How to Communicate With Your Employees Effectively - A Study by Artur Victoria

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Employee communications is the reciprocal giving and receiving of information by employees when necessary to carry on a job. In a small organization employee communications may occur without anyone even thinking of it as a distinct function of the organization. For example, suppose a particular task becomes too much for one person, so he hires another person to form an organization, even if an informal one. The boss on the job says: Here's what I want you to do. Let me show you how to do it. I will watch you do it a couple of times. Then, I expect you to ask me for help if you have any problems. Oh, by the way, we will knock off for lunch around noon. Afterwards, I will explain to you how and why I got into this type of operation in the first place. This is an example of simple employee communication.

After lunch, the boss explains the objectives of his organization and his plans for the future. Then, the new employee says: I appreciate your taking the time to explain your operation to me. Now I understand better where we're trying to go and what we have to do to get there. Oh, you should know that we are getting short on certain items I will need this afternoon. Will you get them, or should I do this, - This is employee communication.

No matter how complex the particular organization, management, starts right at the top, needs to remind itself over and over that the success of its operation depends upon how well it answers two questions:

I. What do my employees need to know to be as effective as possible in their jobs?

2. What do I need to know from my employees to help me?

(a) Help my employees do their jobs better and

(b ) do my own job better?

There are two stumbling blocks to building effective employee communication ns. The first is not conducting a needs analysis at all. The second is overdoing the analysis. On the whole, these problems do not apply to small organizations.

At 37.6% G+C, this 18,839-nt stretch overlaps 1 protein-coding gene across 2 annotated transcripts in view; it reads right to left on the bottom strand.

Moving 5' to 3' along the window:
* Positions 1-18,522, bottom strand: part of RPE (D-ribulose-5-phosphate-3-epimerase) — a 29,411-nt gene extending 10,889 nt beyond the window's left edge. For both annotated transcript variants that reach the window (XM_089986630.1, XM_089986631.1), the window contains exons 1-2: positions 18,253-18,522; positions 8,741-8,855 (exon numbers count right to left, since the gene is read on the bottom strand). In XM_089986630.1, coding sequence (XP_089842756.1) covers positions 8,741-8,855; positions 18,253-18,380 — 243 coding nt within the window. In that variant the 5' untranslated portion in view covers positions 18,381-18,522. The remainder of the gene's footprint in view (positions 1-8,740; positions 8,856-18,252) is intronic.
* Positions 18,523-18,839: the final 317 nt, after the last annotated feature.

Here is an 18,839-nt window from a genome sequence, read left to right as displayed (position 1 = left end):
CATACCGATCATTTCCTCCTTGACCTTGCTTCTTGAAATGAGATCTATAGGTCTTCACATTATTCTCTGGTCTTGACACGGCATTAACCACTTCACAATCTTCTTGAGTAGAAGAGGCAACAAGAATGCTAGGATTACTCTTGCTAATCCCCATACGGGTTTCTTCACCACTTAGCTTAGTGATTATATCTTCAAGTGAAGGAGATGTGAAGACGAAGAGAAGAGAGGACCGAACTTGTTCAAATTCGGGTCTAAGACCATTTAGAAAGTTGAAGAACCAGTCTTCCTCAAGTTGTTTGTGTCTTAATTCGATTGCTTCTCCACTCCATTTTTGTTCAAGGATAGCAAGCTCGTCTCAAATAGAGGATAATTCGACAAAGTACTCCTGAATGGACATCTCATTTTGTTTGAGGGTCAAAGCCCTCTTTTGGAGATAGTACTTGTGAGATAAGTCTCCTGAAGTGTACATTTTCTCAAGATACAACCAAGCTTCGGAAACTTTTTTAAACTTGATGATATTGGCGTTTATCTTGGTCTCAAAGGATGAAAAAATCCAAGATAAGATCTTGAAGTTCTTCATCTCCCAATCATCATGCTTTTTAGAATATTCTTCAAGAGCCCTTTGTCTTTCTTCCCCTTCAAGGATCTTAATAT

In small organizations most, if not all employee communications are oral. Management and employees seemingly without thinking about it, communicate their job needs to one another. Needs analysis is done informally on the job, with no conscious effort. If either employee or manager is not getting sufficient information, someone will beef.

Even in a small organization there may be a need for some written communication-the work in question may be detailed or employees may be located at different sites. But in this situation, the needs analysis also will tend to be informal. Information will have to be passed along, and no one will worry about the style, design, or content of the communications medium. A longhand note may work as well as or better than, an official memo.

It is in large, complex organizations waste motion and employee confusion - that a formal program of needs identification should be undertaken. In contrast to the small organization with its informal face-to-face or written communications, the large organization usually involves a multifaceted program, with heavy emphasis on written communication and, often, more stress on downward or one-way communication from management to employees.

What are the signs of a communications breakdown?

Some are readily apparent. For example, a manager knows-or better - know-when an order is not followed, when a program is misunderstood, when customer orders are not filled, and when there is conflict between two groups.

What can be done in such instances? First, and most obviously, the manager can ask employees what the problem is? Is there a knowledge or information gap? Where do employees disagree with procedure or method? Do they understand what their jobs are and why they must be done in a certain way?

Supervisory personnel may not see, or may not agree, that employees could be better informed. The manager can begin a communications analysis by asking supervisors and employees the same or similar questions. Wide variation in the answers of the two groups may indicate that the communication blockage lies at the supervisory level since it is the supervisor who is responsible for telling the employee how to perform his job in the first place. To prevent such blockage between an employee and his immediate supervisor it is best to keep the communication process simple and oral if possible. Discussion between supervisor and employee is the best job-understanding instrument on the market.

Analyses or audits can be used to check on the speed and accuracy of a unit communications, for example, when a change is to be introduced or an important announcement made. The unit head makes his announcement orally, with or without a written handout for supervisors, and indicates a random check will be made with employees 24 hours later to determine if they received the announcement at all, when they received it, how, etc. After an auditor questions selected employees about the message they received, he meets with the unit head and supervisors to discuss replies. While this process initially can be a sobering experience for all concerned, it can and should lead to faster, clearer, and more precise communication. Generally, this type of analysis will be more fruitful if the auditors are not from within the line of command.

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